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MacDuncan

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About MacDuncan

Profile Information

  • Gender
    Male
  • Location
    El Cajon
  • Interests
    Adventure and Enduro motorcycling, tour and rock garden kayaking, hiking, mtn. and road bicycling, backpacking...
  1. Thanks Weirdrider, but don't want to rush the fixing and installation of a new tank just now, appreciated though. Those new tanks cost so dang much. thanks Bagstr, good layout (the orange/red bag looks like one of my crampon carry pouches) breathes well. Wonder if anyone local makes compression bags that squeeze to long slender shape?? My coyote bag is gray also, it came with a dry bags, but I will likely use more dry bags to compartmentalize gear. Bp, I often think about the downsizing, don't dig the bulk, but frankly, cooking in the evening is a treat, and the morning hot coffee, toast, oatmeal.... at the campspot, is always golden, it is part of the ride for me, so just gotta have it. cheers.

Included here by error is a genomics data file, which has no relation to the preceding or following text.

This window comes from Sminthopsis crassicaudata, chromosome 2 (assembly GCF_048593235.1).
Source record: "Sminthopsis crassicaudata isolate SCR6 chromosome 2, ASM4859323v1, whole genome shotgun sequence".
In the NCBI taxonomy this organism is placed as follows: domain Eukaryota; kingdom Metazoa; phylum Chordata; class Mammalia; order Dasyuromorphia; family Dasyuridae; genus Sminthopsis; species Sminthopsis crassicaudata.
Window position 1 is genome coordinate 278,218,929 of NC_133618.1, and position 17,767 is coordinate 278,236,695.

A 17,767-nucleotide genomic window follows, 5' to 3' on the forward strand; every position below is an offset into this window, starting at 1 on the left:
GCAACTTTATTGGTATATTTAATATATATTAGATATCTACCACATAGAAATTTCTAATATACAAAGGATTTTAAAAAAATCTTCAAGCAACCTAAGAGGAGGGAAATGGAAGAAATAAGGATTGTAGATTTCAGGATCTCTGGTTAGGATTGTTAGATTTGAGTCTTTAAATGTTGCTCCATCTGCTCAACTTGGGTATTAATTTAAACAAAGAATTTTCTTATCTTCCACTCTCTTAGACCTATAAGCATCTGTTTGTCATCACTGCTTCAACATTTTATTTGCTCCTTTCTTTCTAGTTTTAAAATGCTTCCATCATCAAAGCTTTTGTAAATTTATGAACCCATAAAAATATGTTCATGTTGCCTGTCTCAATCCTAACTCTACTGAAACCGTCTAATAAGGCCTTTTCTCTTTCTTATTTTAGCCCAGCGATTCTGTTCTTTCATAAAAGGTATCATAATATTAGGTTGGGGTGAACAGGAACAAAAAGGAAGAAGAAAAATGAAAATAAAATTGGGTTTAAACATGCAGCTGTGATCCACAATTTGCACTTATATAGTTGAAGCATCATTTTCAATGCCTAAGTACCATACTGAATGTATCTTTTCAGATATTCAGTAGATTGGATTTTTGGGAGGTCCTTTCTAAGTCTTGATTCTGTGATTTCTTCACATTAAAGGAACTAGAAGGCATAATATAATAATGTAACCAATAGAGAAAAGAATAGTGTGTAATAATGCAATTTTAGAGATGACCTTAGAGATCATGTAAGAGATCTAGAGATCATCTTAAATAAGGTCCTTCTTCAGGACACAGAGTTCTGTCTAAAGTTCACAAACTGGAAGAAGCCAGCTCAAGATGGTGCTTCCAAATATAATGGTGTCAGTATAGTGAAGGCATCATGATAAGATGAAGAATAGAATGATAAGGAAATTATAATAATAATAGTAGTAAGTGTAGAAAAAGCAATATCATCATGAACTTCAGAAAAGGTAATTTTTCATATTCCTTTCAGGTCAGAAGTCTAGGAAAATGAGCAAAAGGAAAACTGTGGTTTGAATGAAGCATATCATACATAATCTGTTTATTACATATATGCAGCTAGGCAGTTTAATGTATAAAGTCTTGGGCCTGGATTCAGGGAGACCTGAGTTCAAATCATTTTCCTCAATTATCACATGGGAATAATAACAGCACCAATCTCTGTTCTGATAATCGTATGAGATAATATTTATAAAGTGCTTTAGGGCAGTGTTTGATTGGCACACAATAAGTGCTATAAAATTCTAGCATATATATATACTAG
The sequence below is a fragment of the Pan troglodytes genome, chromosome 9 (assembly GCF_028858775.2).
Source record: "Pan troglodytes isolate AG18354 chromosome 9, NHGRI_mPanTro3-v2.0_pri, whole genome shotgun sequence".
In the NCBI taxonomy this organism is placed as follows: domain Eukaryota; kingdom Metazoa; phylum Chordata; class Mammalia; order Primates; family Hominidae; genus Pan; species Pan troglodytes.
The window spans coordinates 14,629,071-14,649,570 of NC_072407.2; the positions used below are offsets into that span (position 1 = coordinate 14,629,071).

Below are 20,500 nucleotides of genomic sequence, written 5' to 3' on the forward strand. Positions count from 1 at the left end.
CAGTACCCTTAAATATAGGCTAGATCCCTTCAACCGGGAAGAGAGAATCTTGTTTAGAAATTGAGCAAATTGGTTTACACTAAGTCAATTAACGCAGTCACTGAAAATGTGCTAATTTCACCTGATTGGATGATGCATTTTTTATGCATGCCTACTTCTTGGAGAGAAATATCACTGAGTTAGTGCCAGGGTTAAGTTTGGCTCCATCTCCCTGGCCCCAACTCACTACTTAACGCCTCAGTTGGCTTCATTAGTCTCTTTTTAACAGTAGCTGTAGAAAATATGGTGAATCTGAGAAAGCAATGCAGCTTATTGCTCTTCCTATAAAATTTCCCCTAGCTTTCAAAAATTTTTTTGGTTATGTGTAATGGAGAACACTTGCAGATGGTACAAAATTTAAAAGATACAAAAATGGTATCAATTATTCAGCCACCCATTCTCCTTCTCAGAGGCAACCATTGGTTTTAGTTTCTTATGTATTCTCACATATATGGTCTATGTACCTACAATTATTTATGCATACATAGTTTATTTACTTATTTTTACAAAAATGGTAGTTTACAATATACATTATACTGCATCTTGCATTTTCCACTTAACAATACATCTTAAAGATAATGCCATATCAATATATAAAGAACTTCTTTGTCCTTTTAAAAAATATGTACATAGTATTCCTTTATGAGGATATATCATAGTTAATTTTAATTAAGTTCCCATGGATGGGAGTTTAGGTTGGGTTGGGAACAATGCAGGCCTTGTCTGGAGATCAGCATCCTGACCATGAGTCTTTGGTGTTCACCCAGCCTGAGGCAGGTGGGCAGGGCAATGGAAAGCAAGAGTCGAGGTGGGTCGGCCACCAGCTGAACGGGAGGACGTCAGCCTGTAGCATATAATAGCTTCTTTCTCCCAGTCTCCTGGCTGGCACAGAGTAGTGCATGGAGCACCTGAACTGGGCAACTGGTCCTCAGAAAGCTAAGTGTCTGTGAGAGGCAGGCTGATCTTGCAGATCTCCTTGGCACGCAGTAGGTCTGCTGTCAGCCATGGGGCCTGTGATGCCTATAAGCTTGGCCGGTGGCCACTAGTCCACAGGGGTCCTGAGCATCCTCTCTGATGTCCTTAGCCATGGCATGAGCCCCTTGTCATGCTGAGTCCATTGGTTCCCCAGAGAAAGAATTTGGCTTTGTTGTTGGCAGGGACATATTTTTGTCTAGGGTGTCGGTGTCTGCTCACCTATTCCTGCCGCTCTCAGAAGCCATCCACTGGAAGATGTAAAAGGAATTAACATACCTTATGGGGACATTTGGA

2. Thanks Bp, I bought a nomadic rack down in Santee, it fits well, I always wanted one of those big gas tanks, but didn't get one yet. I could use a couple msr fuel canisters, always have those. They are good for about 8-9 miles each. If I mount the rotopak 90 degrees off to actually increase width, maybe the top duffel placed across the back with light stuff in it would have more lateral support - hmmm!?. Bad news when a wide bag droops over to get hit by exhaust - grrr. Bagstr, that sure looks like a small area for your butt in front of that red bag . Is there also a small bag under the blue bag? Maybe tools/tubes? Thanks for suggestion about sleeping bag last, makes good sense to put small stuff down in deep first as it looks like quite a deep hole down each side leg to get lost in - smiles. Looks like a full unpack and repack for overnights to get comfy attire, stove, food, etc.... Just now in the garage I stuffed my sleeping bag in the coyote to puff up the new coyote bag, admittedly not in compression sack, but it virtually filled it - dang, so was thinking about putting the sleeping bag and other light weight items in bedroll out of coyote. I've got a bunch of dry bags to choose from. This could help to address Bp's idea about not having too much weight on back subframe. All of my compression bags make things short and fat, seemingly more difficult to pack! Funny, but the tank bag I bought from Bp doesn't fit all that well and I dislike being all crowded in on a long ride, especially if the bottom of my hydration pak hits the top of the Coyote.... or duffel. Heck, the whole purpose of the coyote was to lower weight and expand volume, so I wouldn't have the big red blob bag on the back like my last 20 trips....shown below.... and there needs to be a fifty/ fifty canister on the back for cold beer... gotta draw the line somewhere - haha. Thanks.